In a first aspect of a third embodiment, the invention provides a method of operating a capillary electrophoresis apparatus having at least one electrode at each end of an electrophoresis pathway and operating with an electrophoresis liquid, the method comprising: periodically reversing the voltage polarity applied to the electrodes while maintaining a net electrophoretic migration of one or more solutes in a desired direction. Preferably, the method further comprises selecting a pattern of polarity reversals and an associated voltage amplitude profile reduce or eliminate the nucleation of gas at the electrodes. Preferably, the voltage polarity reversals are applied by repeating a defined pattern with a defined frequency, wherein the defined pattern comprises a voltage amplitude profile of a first polarity, which first polarity causes electrophoresis of the one or more solutes in the desired direction, and a voltage amplitude profile of a second polarity opposite that of the first. Preferably, the frequency is at least about 10 Hz. Preferably, the frequency is from about 10 Hz to about 100 MHz, more preferably from about 100 Hz to about 10 kHz, yet more preferably from about 100 Hz to about 1 kHz.

As above, preferably the maximum voltage applied of the first polarity is greater than the maximum voltage applied of the second polarity. Preferably, the maximum voltage of the second polarity is no more than about 50% of the maximum voltage of the first polarity, more preferably no more than about 40%, yet more preferably no more than about 30%.

Preferably, over an operating period of time encompassing at least one polarity cycle either (a) a first ratio of a voltage-integrated area A1 associated with a first polarity to a voltage-integrated area A2 associated with the other polarity or (b) a second ratio of a charge q1 carried by the current associated with a first polarity to a charge q2 carried by the current associated with the other polarity is between about 1:1/2 and about 1/2:1. Preferably, the operation of the electrodes satisfies one of the ratio parameters when the pump is operated over a period of time of at least about 10 seconds without generating a sufficient rate of bubbling to retard electrophoretic migration. Preferably, the first ratio or the second ratio is between about 1:0.8 and about 0.8:1, more preferably the first or second ratio is between about 1:0.9 and about 0.9:1, yet more preferably is between about 1:0.95 and about 0.95:1, yet still more preferably is between about 1:0.98 and about 0.98:1. In a highly preferred embodiment, the apparatus is operated pursuant to a control mechanism set such that one of these ratios is equal to one. Of course, the limitations of the control mechanism will imply some operational variance from this control target, but in this latter embodiment the effective ratio should remain within about 20% of 1.

Preferably, the electrodes are operated to move a the solute with a time averaged mobility of M and with no gas nucleations observable by eye, and wherein the liquid that would, if the electrodes were driven by a constant DC voltage effective to move the one solute with a mobility of M, generate gas nucleations that would be observable by eye. Preferably, the electrodes are operated to move one solute with no gas nucleations observable by eye, wherein the liquid has a conductivity of at least about 10-2 S/m.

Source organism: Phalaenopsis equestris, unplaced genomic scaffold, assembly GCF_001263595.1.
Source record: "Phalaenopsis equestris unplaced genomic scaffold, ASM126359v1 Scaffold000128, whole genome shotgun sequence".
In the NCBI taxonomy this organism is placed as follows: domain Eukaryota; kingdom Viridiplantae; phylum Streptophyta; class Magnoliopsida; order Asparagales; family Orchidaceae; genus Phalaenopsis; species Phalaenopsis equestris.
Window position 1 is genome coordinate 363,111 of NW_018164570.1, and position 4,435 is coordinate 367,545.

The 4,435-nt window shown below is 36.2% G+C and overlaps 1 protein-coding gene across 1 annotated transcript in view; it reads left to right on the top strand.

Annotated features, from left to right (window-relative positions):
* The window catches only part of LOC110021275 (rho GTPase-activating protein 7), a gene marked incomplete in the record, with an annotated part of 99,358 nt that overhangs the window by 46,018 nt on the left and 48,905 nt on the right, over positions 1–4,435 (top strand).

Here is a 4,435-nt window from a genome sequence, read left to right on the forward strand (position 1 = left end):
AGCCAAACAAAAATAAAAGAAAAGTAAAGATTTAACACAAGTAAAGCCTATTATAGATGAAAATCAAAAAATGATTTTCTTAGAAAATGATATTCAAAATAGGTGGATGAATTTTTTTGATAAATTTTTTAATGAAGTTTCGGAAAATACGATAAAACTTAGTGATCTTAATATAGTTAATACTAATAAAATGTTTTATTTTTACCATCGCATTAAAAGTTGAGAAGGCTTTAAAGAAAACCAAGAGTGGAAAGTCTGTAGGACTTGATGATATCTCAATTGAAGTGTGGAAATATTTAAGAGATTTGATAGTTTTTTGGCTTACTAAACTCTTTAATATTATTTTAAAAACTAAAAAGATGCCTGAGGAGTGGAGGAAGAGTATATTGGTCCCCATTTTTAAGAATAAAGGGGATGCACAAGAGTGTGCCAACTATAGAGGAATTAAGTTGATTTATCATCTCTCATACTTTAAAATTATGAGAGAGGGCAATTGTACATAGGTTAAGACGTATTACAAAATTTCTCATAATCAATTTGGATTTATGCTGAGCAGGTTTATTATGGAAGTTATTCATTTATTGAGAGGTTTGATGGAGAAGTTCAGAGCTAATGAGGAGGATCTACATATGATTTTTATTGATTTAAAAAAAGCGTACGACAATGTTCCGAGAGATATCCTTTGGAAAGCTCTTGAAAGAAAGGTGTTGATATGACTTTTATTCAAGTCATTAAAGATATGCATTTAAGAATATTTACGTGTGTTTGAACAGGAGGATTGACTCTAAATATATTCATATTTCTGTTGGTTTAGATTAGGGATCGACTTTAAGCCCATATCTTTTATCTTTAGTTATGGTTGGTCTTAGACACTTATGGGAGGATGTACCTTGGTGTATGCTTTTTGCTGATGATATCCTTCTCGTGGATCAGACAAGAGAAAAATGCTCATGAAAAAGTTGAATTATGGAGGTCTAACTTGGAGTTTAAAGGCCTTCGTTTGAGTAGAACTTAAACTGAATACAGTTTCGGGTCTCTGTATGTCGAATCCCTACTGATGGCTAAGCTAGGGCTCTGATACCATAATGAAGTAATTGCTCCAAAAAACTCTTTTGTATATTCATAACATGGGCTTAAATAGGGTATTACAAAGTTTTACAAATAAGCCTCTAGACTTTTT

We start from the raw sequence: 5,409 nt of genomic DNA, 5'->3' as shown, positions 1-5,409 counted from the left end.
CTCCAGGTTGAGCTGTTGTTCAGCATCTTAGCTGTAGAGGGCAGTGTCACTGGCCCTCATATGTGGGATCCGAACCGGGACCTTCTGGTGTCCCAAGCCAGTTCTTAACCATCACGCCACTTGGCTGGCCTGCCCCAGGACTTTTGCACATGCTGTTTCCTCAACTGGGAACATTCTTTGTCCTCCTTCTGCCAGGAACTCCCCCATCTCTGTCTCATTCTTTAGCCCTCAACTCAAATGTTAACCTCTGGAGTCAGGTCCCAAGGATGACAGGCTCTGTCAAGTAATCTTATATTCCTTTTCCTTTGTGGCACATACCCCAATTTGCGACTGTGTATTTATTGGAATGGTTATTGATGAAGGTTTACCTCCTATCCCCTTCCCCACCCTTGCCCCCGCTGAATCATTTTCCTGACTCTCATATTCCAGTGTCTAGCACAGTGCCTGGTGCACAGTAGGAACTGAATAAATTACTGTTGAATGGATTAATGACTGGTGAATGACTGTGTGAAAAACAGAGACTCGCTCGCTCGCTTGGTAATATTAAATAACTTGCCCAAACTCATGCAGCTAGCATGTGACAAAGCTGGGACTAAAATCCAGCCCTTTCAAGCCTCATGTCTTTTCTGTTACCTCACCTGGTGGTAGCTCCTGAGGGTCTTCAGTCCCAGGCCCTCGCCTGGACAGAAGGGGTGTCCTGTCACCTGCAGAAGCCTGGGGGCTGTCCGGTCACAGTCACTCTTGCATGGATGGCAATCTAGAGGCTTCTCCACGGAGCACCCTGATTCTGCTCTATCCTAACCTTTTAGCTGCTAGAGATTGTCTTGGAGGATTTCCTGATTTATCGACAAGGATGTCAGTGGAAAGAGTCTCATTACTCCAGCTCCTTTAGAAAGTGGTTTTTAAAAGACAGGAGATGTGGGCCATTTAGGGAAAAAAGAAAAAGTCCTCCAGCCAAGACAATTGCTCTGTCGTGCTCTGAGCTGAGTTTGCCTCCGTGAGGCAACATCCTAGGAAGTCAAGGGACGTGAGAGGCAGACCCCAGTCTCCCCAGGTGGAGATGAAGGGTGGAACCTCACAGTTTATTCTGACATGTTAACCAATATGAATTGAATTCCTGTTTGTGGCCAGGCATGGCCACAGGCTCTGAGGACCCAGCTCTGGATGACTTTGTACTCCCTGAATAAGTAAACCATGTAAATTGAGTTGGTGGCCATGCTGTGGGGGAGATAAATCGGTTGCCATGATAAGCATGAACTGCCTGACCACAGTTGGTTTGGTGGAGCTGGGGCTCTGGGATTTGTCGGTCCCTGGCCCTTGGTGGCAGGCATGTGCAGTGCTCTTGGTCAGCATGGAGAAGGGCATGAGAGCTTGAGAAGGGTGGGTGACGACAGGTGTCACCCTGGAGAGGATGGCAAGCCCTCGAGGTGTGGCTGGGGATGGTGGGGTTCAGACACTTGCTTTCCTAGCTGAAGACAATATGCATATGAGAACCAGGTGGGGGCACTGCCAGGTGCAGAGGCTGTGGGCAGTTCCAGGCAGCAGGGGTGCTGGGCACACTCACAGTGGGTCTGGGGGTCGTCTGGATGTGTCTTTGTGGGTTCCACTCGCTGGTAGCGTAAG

In a second aspect of the third embodiment, the invention provides a method of operating an electrophoresis apparatus having at least one electrode at each end of an electrophoresis pathway and operating with an electrophoresis liquid, the method comprising periodically reversing the voltage polarity applied to the electrodes while maintaining a net electrophoretic migration of one or more solutes in a desired direction, wherein a pattern of polarity reversals and an associated voltage amplitude profile are selected to reduce or eliminate the nucleation of gas at the electrodes. Preferably, the voltage polarity reversals are applied by repeating a defined pattern with a defined frequency of at least about 10 Hz.

In a fourth embodiment of the invention, the invention provides an electrophoresis apparatus having at least one electrode at each end of an electrophoresis pathway comprising: two electrodes situated such that the distance between them encompasses the electrophoresis pathway, in which pathway electrophoretic separation is anticipated to occur; a controller for controlling the voltages applied to the electrodes such that the electrodes operate under a sequentially repeated pattern of polarity cycles, and such that over the period of the repeated pattern either (a) a first ratio of a voltage-integrated area A1 associated with a first polarity to a voltage-integrated area A2 associated with the other polarity or (b) a second ratio of a charge q1 carried by the current associated with a first polarity to a charge q2 carried by the current associated with the other polarity is between about 1:1/2 and about 1/2:1. Preferably, the controller operates pursuant to a programmable microprocessor, and wherein the microprocessor is programmed to sequentially and repetitively operate the pattern of polarity cycles. In an embodiment, the apparatus incorporates for the electrophoresis pathway additional electrodes at one or both ends.

BRIEF DESCRIPTION OF THE DRAWINGS

FIG. 1 displays a square wave voltage driving pattern.

FIG. 2 shows a schematic of electrical drivers that can be used with the invention.

Definitions

The following terms shall have, for the purposes of this application, the meaning set forth below. In particular, for the purpose of interpreting the claims, the term definitions shall control over any assertion of a contrary meaning based on other text found herein:

Capillary Dimensions